Information on how to run faster, lift stronger and think deeper

Home gym, where to start [Article, Video]

Posted by Pascal Landshoeft

Mar 2, 2020 9:00:00 AM

Woman using activity tracker at gym-1

Home gym, Where to start

This is a short overview of where to start with your home gym. Check out the related articles for more details on each item.
Click for Instagram

Commercial gym

Before you even go near the idea of a home gym, join a commercial gym. The only exception is when your commute would be super long, but we will get to that in the next section. Join a commercial gym for a trial month and suck the subscription dry. Go as often as you can. Make use of all the equipment. Talk to as many members and coaches as you possibly can. Work on your plan. Reshuffle your day so that you can actually attend classes. Figure out whether you prefer to train alone or in a group. Do you prefer to have your earphones on or listen to music played in the gym?
By the end of the thirty days, you should have tried everything on the grounds. You should also have more clarity on which exercises are good for reaching your goals and how to execute them. You will know whether the commute is a pain. Getting a handle on whether you need others to stay motivated and on track will also help a great deal. Starting your home gym starts with clarity on whether you can stick to a regime and what works for you in a commercial gym, before making a big investment.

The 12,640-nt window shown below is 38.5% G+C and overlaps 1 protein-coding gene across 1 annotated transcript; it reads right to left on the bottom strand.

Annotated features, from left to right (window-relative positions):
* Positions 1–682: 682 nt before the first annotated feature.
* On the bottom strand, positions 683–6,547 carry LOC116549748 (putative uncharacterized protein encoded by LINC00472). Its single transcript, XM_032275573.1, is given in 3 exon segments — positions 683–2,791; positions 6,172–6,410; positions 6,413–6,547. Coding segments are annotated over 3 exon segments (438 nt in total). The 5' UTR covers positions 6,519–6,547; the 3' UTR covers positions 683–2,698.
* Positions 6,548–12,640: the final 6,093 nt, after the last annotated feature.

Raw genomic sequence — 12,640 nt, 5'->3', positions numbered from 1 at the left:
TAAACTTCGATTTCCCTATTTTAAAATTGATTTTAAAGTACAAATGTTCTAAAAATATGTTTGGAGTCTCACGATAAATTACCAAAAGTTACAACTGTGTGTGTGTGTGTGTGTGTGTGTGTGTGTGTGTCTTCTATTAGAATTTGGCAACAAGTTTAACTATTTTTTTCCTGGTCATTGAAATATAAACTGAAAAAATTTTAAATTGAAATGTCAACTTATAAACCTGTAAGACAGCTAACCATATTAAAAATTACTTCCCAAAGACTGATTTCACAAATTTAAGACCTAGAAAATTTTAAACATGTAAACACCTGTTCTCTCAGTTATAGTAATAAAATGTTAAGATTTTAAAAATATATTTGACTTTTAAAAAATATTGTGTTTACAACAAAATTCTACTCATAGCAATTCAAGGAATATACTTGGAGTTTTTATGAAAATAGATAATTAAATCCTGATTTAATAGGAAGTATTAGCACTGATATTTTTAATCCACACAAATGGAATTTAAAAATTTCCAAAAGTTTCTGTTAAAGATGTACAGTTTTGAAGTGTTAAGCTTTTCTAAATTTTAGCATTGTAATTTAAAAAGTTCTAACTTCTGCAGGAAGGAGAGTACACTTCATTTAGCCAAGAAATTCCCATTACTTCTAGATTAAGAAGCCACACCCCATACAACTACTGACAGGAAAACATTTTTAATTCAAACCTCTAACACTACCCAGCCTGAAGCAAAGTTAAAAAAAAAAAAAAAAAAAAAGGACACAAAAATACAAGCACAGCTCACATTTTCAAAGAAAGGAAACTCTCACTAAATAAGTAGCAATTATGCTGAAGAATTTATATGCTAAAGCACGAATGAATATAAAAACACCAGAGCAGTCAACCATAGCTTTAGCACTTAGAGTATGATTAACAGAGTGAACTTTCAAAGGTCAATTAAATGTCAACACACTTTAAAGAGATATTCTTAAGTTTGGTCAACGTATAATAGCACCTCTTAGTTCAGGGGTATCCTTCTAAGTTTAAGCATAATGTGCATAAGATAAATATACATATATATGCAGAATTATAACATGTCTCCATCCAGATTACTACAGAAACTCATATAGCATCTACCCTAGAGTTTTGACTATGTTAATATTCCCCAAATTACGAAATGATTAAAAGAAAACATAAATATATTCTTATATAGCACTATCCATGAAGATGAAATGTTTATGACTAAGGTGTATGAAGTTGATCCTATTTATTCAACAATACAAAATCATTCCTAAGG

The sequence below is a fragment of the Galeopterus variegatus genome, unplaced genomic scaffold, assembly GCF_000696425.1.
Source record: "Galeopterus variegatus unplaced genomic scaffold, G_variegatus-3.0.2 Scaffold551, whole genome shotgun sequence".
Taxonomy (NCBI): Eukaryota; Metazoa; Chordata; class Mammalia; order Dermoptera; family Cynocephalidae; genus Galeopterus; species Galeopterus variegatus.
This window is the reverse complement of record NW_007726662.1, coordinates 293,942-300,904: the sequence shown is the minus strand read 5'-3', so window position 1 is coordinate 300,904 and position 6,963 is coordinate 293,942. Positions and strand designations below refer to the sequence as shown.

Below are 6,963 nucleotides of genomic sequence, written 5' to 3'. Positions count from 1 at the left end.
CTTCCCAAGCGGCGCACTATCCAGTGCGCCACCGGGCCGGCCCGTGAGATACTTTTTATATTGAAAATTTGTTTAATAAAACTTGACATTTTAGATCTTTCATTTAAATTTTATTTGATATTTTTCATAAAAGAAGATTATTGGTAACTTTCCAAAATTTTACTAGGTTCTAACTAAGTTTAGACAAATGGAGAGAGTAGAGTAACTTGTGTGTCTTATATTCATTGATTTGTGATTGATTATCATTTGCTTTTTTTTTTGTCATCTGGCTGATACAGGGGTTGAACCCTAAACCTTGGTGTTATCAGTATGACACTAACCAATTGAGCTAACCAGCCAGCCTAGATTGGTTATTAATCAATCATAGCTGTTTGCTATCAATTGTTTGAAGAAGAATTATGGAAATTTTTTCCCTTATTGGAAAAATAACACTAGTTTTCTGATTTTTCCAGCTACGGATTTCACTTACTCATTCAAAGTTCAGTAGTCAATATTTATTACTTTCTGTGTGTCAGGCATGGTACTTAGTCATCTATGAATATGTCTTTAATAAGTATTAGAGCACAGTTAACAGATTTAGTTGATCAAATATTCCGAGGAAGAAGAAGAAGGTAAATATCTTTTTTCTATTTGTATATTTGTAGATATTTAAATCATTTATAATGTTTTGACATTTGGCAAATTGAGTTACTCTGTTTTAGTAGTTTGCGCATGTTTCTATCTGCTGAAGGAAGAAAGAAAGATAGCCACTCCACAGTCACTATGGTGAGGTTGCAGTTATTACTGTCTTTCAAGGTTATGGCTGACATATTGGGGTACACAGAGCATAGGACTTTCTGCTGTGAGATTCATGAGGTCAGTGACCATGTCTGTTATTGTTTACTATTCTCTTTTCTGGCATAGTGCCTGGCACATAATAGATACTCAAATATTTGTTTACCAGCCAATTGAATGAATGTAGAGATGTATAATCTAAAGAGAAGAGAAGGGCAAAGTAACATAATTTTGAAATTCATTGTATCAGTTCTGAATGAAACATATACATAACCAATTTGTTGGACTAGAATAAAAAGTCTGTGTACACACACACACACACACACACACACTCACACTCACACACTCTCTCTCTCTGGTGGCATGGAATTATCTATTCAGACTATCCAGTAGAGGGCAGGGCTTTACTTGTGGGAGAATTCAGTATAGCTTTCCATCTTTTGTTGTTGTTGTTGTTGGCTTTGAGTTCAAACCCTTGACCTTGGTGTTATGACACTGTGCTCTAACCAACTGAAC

If you live in a big city I would be surprised if there was no gym somewhere in 20 minutes walk or driving distance. You want this commute to be as short as possible. If on the other hand, you live far away from any gym on an island or in the middle of a big agricultural area, you might as well get started on planning your home gym. If the commute is more than 30 minutes each way, invest in a home gym. You will then travel as long as the workout takes to finish. This is not a wise use of your precious time in life. The only commodity in life you can not buy back in life is time. So save it wherever you can.

Exercise selection

After you had your trial month and have some more clarity on what kind of training you like make a list. The list will consist of all of the exercises you are currently liking and are effective for your goals. Keep this list close when you start planning your home gym. It will determine space and budget requirements for your home gym and also keep you in check when you get into a shopping frenzy. From here you can deduct which gym balls, mats, dumbbells, and rack to get. 


Survey your home for the best area to put your home gym in. The usual suspects are the attic, garage, and basement. If you don't have these think of places in your house where you just throw in things for storage. If you have a room full of stuff that you have not even looked at for a year, this is the perfect area to start.
Once the room is picked, take your measurements. Measure the length of the walls, the height of the ceiling, doors, and windows. Check whether there are any structural obstructions hanging from the ceiling / which are not in direct line of sight. Make notes in which direction doors and windows open. Also mark where radiators, sockets and light switches are installed. This might take a while, but detailed notes of your room will prevent that you spent a lot of money on equipment and then even more on changing the setup of the room.
With the finished notes and plans, you can start to design. Rogue Fitness has a great 3D Planner which enables you to play around with room designs and dimensions. The more you simulate, the better for your end results. Think about the placement of the equipment. Color the walls differently. Make a design with and without a desk. Whatever you can come up with. The more alterations on the plan you make and try out in this phase the more refined the end result will be.